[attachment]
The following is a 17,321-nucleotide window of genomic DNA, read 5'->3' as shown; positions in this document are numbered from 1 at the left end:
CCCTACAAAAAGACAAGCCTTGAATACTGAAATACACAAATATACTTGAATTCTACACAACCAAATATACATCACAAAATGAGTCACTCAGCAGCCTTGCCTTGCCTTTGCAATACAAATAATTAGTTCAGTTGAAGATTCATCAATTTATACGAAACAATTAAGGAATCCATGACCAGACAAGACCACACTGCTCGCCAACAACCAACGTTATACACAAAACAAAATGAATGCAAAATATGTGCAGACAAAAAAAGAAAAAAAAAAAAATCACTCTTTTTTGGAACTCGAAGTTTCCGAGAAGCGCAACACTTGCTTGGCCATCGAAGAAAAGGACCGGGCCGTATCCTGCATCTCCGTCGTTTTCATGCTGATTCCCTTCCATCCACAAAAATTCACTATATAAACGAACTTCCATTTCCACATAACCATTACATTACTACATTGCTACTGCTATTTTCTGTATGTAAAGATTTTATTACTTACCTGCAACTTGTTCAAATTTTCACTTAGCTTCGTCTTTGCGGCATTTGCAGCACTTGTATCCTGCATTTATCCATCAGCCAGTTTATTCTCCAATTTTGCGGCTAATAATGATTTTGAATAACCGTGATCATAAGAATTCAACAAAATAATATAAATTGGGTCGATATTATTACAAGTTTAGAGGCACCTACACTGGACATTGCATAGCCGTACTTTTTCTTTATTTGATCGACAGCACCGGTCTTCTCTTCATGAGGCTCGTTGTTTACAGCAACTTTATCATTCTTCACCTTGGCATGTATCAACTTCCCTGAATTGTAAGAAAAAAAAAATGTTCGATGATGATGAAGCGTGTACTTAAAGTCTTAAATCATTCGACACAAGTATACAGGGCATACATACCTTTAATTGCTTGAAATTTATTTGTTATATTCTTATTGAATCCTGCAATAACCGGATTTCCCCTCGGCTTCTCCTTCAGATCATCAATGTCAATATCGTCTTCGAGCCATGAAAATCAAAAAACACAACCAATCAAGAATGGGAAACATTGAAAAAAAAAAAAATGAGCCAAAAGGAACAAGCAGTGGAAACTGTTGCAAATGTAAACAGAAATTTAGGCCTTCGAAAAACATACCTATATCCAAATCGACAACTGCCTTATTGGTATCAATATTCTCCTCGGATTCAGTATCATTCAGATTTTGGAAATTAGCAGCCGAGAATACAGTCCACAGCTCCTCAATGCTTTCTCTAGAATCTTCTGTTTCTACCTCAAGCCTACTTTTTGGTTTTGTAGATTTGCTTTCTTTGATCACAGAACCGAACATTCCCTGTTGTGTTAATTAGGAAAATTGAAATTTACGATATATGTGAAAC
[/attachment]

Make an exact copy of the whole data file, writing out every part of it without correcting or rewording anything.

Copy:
The following is a 17,321-nucleotide window of genomic DNA, read 5'->3' as shown; positions in this document are numbered from 1 at the left end:
CCCTACAAAAAGACAAGCCTTGAATACTGAAATACACAAATATACTTGAATTCTACACAACCAAATATACATCACAAAATGAGTCACTCAGCAGCCTTGCCTTGCCTTTGCAATACAAATAATTAGTTCAGTTGAAGATTCATCAATTTATACGAAACAATTAAGGAATCCATGACCAGACAAGACCACACTGCTCGCCAACAACCAACGTTATACACAAAACAAAATGAATGCAAAATATGTGCAGACAAAAAAAGAAAAAAAAAAAAATCACTCTTTTTTGGAACTCGAAGTTTCCGAGAAGCGCAACACTTGCTTGGCCATCGAAGAAAAGGACCGGGCCGTATCCTGCATCTCCGTCGTTTTCATGCTGATTCCCTTCCATCCACAAAAATTCACTATATAAACGAACTTCCATTTCCACATAACCATTACATTACTACATTGCTACTGCTATTTTCTGTATGTAAAGATTTTATTACTTACCTGCAACTTGTTCAAATTTTCACTTAGCTTCGTCTTTGCGGCATTTGCAGCACTTGTATCCTGCATTTATCCATCAGCCAGTTTATTCTCCAATTTTGCGGCTAATAATGATTTTGAATAACCGTGATCATAAGAATTCAACAAAATAATATAAATTGGGTCGATATTATTACAAGTTTAGAGGCACCTACACTGGACATTGCATAGCCGTACTTTTTCTTTATTTGATCGACAGCACCGGTCTTCTCTTCATGAGGCTCGTTGTTTACAGCAACTTTATCATTCTTCACCTTGGCATGTATCAACTTCCCTGAATTGTAAGAAAAAAAAAATGTTCGATGATGATGAAGCGTGTACTTAAAGTCTTAAATCATTCGACACAAGTATACAGGGCATACATACCTTTAATTGCTTGAAATTTATTTGTTATATTCTTATTGAATCCTGCAATAACCGGATTTCCCCTCGGCTTCTCCTTCAGATCATCAATGTCAATATCGTCTTCGAGCCATGAAAATCAAAAAACACAACCAATCAAGAATGGGAAACATTGAAAAAAAAAAAAATGAGCCAAAAGGAACAAGCAGTGGAAACTGTTGCAAATGTAAACAGAAATTTAGGCCTTCGAAAAACATACCTATATCCAAATCGACAACTGCCTTATTGGTATCAATATTCTCCTCGGATTCAGTATCATTCAGATTTTGGAAATTAGCAGCCGAGAATACAGTCCACAGCTCCTCAATGCTTTCTCTAGAATCTTCTGTTTCTACCTCAAGCCTACTTTTTGGTTTTGTAGATTTGCTTTCTTTGATCACAGAACCGAACATTCCCTGTTGTGTTAATTAGGAAAATTGAAATTTACGATATATGTGAAAC